Contributed and earned (program) revenue are the two financing streams with the greatest impact on operations, so they typically are of most interest to arts researchers and managers. But an arts nonprofit’s total revenue may also have elements from investments, membership dues, rents, unrelated businesses, and perhaps other sources. Because of financial reporting regulations, revenues include not only the investment income stream from reserves and endowments, but also the changes in the values of those investments.
In the Local Arts Index, we did not analyze those other areas in detail; focusing instead on program and contributed revenues, which have the greatest impact on operations. By contrast, this indicator simply looks at total revenue brought in by local arts organizations from all sources, so it incorporates all of these other revenue streams.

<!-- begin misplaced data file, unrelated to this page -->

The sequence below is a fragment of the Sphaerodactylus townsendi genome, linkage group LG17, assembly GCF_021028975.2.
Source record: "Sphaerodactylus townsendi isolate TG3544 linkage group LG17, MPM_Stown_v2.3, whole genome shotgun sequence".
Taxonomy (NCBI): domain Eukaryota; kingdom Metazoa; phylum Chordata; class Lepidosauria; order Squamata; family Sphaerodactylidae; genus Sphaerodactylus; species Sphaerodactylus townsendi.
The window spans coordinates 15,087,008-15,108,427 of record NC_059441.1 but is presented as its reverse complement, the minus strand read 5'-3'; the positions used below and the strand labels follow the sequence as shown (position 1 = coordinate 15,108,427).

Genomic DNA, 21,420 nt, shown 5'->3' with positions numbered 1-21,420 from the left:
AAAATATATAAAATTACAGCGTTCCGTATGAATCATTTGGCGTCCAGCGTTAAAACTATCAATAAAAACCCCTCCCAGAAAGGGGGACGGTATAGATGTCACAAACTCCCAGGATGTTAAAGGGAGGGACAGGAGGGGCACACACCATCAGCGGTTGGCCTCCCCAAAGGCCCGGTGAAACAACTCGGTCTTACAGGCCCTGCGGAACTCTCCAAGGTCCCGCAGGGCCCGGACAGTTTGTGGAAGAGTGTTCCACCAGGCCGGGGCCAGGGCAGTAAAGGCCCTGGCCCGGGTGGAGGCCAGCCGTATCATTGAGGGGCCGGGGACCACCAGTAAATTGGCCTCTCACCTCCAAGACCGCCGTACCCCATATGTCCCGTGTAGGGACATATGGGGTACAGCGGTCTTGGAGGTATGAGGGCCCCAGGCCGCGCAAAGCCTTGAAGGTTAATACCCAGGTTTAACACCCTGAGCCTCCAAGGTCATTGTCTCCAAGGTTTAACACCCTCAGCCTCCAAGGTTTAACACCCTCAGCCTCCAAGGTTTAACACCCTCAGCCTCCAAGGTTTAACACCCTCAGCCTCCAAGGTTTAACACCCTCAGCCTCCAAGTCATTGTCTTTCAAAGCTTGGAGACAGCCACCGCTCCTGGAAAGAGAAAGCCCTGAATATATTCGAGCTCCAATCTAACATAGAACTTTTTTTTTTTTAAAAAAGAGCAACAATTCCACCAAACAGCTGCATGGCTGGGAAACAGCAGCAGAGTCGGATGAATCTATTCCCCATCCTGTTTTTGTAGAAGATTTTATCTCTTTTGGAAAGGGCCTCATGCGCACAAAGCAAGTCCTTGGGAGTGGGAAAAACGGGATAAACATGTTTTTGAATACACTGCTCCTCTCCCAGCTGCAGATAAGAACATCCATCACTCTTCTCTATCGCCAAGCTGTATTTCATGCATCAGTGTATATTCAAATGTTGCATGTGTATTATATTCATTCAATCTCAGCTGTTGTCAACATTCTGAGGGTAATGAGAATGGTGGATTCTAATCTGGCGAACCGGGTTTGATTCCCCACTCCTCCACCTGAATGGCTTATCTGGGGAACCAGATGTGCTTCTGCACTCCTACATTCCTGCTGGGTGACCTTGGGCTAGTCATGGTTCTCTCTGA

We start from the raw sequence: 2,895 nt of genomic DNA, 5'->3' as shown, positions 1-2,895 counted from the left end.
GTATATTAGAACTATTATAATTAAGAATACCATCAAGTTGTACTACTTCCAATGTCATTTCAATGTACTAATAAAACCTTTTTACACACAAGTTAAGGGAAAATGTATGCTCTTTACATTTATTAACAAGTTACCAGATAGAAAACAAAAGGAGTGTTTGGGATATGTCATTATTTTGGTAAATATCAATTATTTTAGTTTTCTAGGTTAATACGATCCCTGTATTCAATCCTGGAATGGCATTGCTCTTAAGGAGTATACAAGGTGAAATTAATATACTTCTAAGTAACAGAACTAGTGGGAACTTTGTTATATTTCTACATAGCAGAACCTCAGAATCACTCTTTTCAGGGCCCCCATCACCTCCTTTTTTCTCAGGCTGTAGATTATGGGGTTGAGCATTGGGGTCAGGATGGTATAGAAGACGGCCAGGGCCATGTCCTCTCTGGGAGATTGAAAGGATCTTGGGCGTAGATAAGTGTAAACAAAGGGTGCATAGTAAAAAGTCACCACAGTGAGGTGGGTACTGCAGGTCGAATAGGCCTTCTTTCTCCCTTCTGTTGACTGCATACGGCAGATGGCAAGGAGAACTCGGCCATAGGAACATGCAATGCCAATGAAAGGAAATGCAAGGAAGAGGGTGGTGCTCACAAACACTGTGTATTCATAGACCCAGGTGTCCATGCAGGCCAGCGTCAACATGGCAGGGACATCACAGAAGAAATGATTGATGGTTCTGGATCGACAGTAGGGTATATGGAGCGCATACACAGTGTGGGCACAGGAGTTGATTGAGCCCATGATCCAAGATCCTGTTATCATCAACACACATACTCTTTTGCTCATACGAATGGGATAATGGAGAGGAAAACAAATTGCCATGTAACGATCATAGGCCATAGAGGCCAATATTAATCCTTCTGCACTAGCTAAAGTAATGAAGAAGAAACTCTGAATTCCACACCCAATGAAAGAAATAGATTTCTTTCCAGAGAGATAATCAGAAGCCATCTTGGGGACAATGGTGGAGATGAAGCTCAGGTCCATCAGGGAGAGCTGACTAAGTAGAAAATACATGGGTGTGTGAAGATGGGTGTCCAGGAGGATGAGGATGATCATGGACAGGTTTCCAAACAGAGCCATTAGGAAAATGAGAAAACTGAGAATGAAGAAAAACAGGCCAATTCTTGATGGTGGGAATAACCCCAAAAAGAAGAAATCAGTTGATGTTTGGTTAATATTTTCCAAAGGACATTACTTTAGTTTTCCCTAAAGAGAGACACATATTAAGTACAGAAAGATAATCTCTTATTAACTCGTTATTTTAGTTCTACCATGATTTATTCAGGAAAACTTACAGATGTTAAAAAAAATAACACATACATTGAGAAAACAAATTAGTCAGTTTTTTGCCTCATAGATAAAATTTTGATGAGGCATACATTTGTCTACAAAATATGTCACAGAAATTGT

The indicator is calculated by taking 2012 total revenues for arts nonprofits in each county, divided by its 2012 population. For any given county, average per capita revenue from these other sources (besides earned and contributed) can be estimated by subtracting the sum of program revenue and contributed revenue from this total.
Data for this indicator are from the 2012 Core Files at the National Center for Charitable Statistics.
Additional Information: Counties with indicator value = 2,511. Average county indicator value = $68.20. Median county indicator value = $20.26.
Fast Facts from the Arts Index
International cultural tourism proves recession-proof. Arts travelers are ideal tourists—they stay longer and spend more. The U.S. Dept of Commerce reports that the percentage of int’l travelers including museum visits on their trip has grown annually since 2003 (17% to 24%), while those including concerts and theater performances have increased five of the past seven years (13% to 17% since 2003).